One morning in June 2011, Liv woke up with a headache that wouldn’t go away after taking over-the-counter painkillers.
As her mum and dad were at work, she went to school as normal. However, when she got there, her headache worsened, the room started spinning and, eventually, she collapsed.
Liv went to the school nurse’s office to lie down, then her mum collected her and took her home to monitor her symptoms.
After a few days her condition worsened, she became cross-eyed and disorientated, which prompted a trip to the doctor.
An MRI scan proved inconclusive, however, given her symptoms, the doctor suggested it was either a brain tumor or MS. Liv heard this news just a couple of weeks before her 14th birthday.
She was given steroids to help with her vision, but after six months without symptoms, the headache returned, this time with numbness and tingling in her hands.
This happened just before a big move from Melbourne to Geelong.
In January 2012, Liv was diagnosed with MS aged just 14, making her one of the youngest people in Victoria to receive the diagnosis. Only eight to 10 pediatric cases had been identified at the time.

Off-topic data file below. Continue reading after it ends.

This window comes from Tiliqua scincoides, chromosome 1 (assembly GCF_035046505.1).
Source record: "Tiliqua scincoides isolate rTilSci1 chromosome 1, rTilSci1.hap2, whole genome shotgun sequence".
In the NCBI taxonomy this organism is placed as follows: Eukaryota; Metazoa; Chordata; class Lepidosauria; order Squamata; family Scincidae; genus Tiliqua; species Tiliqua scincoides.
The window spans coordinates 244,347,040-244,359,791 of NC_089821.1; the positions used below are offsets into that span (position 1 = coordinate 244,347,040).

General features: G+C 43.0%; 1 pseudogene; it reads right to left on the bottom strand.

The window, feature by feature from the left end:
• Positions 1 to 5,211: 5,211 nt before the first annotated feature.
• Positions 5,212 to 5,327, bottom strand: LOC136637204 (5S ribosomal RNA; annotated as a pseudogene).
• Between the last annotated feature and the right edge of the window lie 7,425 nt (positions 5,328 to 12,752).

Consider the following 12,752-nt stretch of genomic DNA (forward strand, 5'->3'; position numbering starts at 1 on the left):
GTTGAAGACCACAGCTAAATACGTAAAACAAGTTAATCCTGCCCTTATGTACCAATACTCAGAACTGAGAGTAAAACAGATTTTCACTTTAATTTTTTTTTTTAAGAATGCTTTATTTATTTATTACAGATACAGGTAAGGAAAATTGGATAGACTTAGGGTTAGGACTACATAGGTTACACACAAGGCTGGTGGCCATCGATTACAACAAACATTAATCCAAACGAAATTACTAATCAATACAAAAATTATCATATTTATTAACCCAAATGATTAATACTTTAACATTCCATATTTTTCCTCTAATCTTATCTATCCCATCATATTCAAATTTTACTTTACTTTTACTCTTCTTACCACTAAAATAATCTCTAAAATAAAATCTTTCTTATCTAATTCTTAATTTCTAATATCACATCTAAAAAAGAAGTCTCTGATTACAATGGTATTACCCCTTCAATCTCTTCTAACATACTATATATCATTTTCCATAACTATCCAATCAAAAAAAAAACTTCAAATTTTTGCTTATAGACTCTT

“I didn’t know much about MS, I was in total shock and disbelief and overwhelmed with everyone saying that I was so young. I spent a lot of nights crying.”
It has now been 10 years since Liv’s initial diagnosis. Luckily, she hasn’t had many symptoms, for which she is very thankful.
She has suffered mild heat intolerance and fatigue and has had a few optic neuritis episodes including lost saturation and pain behind eye.
In 2014, Liv signed up for the MS Walk Run + Roll and raised $4,000. This year she wants to go for a ‘perfect 10’ by raising $10,000 and running 10kms on the 10th anniversary of her diagnosis.
“Fortunately, my condition has been stable, and I’ve been able to grow and experience life as most young people would – with a difference of having a few more naps. I’ve been able to travel the world, work full time and be in a loving and supportive relationship. I want to be able to help and share with other young people who are diagnosed with MS that life can still be lived!”